This week, in the heart of London, history is repeating itself.
Whilst the Reverend Canon Dr. Giles Fraser is not Jesus Christ and his resignation from the staff of St Paul's Cathedral does not have quite the dramatic effect of Jesus' clearing of the temple the issues surrounding St Paul's Cathedral and its relationship to the city are remarkably similar to the biblical story.
In the gospels Jesus is ministering the lame, sick, outcasts when he discovers the Jerusalem temple, which was meant to be “a house of prayer” was being used as a centre of commerce. Fast forward the two thousand and some years to 2011. In the heart of London's financial district camp around the clock in the grounds of St Paul's protesting the as part of the now global #occupy movement. Citing first Health and Safety concerns the problem soon turned to money with Cathedral authorities claiming the peaceful protest was costing the Cathedral £20,000 a day (on today's exchange rate that equates to $32,000). A closer look at the website shows that there is more at stake for St Paul’s; alongside its heavily promoted shop, cáfe and restaurant we find St Pauls' advertisement for “corporate partnerships”. These corporate partners are offered a scheme “tailored to meet the needs of each company” - it is I guess St Paul's way of being 'all things to all men'.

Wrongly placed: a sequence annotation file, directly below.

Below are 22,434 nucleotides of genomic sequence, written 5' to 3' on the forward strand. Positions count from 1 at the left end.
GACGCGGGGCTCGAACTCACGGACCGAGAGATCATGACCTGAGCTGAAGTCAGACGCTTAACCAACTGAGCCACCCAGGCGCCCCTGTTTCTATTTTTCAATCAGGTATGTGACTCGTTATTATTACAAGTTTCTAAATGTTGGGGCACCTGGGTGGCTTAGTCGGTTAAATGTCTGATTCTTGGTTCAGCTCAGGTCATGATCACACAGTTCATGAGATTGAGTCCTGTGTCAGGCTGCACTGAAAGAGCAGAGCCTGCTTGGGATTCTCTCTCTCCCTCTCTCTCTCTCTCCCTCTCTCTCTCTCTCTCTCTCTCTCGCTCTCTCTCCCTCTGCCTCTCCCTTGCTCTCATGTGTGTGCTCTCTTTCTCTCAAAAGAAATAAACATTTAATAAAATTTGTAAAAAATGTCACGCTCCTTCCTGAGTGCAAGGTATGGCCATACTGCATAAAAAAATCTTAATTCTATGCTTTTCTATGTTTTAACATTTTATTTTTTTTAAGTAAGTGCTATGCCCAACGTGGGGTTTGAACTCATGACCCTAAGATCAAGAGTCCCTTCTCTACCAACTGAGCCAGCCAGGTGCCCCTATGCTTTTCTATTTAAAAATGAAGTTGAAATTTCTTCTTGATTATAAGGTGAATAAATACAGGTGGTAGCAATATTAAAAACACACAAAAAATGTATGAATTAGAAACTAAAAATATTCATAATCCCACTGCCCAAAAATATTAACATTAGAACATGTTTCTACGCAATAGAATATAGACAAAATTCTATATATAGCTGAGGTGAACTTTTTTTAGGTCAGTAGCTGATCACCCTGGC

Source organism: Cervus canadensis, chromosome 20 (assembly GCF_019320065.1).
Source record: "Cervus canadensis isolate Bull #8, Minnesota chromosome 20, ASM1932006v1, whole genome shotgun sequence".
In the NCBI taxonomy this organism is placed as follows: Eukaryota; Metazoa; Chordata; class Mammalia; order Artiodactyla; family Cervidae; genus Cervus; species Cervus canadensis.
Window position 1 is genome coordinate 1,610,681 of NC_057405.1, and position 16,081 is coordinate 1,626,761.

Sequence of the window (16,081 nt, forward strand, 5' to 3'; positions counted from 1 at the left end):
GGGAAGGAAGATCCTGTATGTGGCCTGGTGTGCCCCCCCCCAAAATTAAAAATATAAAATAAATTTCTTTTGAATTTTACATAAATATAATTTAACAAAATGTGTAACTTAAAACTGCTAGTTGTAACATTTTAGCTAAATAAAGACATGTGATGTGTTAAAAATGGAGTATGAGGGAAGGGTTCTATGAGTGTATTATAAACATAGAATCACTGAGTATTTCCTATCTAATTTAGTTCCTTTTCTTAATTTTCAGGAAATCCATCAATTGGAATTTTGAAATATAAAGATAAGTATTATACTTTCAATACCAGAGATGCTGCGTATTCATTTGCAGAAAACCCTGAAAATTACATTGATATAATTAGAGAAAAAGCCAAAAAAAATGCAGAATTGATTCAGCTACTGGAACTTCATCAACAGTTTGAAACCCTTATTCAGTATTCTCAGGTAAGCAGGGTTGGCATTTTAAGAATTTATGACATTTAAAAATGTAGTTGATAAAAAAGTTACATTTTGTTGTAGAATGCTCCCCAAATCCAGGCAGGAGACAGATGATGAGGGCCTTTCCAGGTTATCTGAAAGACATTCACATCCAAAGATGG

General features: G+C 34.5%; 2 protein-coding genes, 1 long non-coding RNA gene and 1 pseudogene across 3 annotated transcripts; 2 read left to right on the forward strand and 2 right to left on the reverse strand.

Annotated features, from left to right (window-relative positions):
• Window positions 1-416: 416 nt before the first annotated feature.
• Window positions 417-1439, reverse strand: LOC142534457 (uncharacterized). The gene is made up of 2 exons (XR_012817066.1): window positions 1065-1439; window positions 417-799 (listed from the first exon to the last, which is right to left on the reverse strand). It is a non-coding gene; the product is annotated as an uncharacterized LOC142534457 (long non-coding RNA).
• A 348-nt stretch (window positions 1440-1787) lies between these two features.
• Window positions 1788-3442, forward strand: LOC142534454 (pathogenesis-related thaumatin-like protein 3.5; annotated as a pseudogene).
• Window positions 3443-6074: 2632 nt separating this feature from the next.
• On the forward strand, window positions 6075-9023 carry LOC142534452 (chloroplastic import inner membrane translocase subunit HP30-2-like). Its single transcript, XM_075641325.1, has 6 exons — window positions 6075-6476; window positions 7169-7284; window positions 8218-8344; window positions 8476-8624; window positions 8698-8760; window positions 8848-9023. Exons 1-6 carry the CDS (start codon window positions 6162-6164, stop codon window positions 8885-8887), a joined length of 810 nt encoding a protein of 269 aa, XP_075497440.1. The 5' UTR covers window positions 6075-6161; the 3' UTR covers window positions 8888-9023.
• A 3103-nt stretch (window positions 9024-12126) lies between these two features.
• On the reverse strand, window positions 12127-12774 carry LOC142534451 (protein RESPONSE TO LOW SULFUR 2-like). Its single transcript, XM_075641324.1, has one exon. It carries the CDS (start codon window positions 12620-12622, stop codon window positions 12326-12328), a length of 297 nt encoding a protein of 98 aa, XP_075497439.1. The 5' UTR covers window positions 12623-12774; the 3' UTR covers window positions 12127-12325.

The gospel of Mark's version of the story has Jesus' followers joining him as he “went out of the city” (Mk 11:19); strangely the Church of St Pauls appears to have chosen not to follow Jesus out of the City but to stay with its “corporate partners”.
It is certainly true that Jesus wants to save the 1 percent who separate themselves from the 99 percent and St Paul's are doing nothing wrong in preaching to but I am not so sure that Jesus intended them to turn their backs on the 99 percent. Perhaps St Pauls could take some advice from Dietrich Bonhoeffer, a theologian whose statue stands at the entrance of that other great London church Wesminster Abbey. “The Church” says Bonhoeffer in his Letters and Papers from Prison “is her true self only when she exists for humanity. As a fresh start, she should give away all her endowments to the poor and needy. The clergy should live solely on the freewill offerings of their congregations, or possibly engage in some secular calling.”